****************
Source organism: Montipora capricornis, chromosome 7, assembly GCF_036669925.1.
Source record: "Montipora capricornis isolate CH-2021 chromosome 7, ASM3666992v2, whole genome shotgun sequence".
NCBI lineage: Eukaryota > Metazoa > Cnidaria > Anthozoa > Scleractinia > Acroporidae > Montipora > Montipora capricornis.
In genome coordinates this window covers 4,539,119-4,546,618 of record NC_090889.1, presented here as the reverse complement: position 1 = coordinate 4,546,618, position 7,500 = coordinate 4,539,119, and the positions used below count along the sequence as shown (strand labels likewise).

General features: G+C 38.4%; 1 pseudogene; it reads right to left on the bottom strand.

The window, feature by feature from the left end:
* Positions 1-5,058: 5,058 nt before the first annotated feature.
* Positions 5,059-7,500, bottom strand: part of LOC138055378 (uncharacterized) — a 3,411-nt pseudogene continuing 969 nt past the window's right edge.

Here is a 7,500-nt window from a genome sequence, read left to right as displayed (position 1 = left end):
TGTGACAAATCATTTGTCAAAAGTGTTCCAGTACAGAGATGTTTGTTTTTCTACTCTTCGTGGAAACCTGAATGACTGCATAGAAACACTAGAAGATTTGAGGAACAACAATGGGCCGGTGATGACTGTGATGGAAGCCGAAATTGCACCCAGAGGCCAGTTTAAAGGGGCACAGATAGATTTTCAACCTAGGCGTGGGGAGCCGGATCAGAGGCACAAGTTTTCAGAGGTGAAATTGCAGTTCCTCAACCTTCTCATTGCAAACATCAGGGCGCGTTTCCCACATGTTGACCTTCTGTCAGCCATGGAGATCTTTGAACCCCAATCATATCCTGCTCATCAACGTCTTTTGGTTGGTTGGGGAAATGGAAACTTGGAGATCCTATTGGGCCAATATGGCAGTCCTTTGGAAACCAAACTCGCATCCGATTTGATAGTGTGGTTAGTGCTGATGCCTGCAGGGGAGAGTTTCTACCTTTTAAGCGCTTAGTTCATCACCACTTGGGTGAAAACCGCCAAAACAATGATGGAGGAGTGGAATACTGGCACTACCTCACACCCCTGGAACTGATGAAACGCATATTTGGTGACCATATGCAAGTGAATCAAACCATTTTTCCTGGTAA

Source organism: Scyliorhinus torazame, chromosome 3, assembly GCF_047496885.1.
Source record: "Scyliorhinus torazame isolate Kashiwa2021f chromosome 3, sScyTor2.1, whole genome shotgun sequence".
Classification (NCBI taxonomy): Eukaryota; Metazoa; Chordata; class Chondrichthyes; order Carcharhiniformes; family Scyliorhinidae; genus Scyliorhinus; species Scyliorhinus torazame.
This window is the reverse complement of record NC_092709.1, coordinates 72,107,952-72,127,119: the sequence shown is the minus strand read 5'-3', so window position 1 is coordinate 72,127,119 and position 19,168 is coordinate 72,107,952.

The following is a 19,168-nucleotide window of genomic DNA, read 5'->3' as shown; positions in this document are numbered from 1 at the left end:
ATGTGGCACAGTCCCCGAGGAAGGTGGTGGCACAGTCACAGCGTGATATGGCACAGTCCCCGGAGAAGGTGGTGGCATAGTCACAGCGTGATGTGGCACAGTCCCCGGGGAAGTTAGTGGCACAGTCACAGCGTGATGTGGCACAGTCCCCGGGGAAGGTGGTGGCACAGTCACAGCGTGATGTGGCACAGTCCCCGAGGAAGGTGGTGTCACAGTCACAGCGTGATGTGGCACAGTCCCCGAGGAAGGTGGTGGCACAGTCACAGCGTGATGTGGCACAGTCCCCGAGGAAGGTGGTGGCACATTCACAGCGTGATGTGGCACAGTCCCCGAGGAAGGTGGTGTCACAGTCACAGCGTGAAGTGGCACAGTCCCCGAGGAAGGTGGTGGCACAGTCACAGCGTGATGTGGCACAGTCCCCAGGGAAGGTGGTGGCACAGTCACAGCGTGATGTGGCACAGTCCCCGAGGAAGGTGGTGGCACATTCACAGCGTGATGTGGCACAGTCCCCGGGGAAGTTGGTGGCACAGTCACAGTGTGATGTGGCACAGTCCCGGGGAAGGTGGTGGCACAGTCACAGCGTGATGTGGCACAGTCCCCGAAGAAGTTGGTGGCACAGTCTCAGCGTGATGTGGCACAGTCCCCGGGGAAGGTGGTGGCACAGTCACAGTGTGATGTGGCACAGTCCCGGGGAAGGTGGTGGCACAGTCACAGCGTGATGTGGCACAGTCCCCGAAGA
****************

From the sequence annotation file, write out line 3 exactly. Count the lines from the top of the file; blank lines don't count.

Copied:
NCBI lineage: Eukaryota > Metazoa > Cnidaria > Anthozoa > Scleractinia > Acroporidae > Montipora > Montipora capricornis.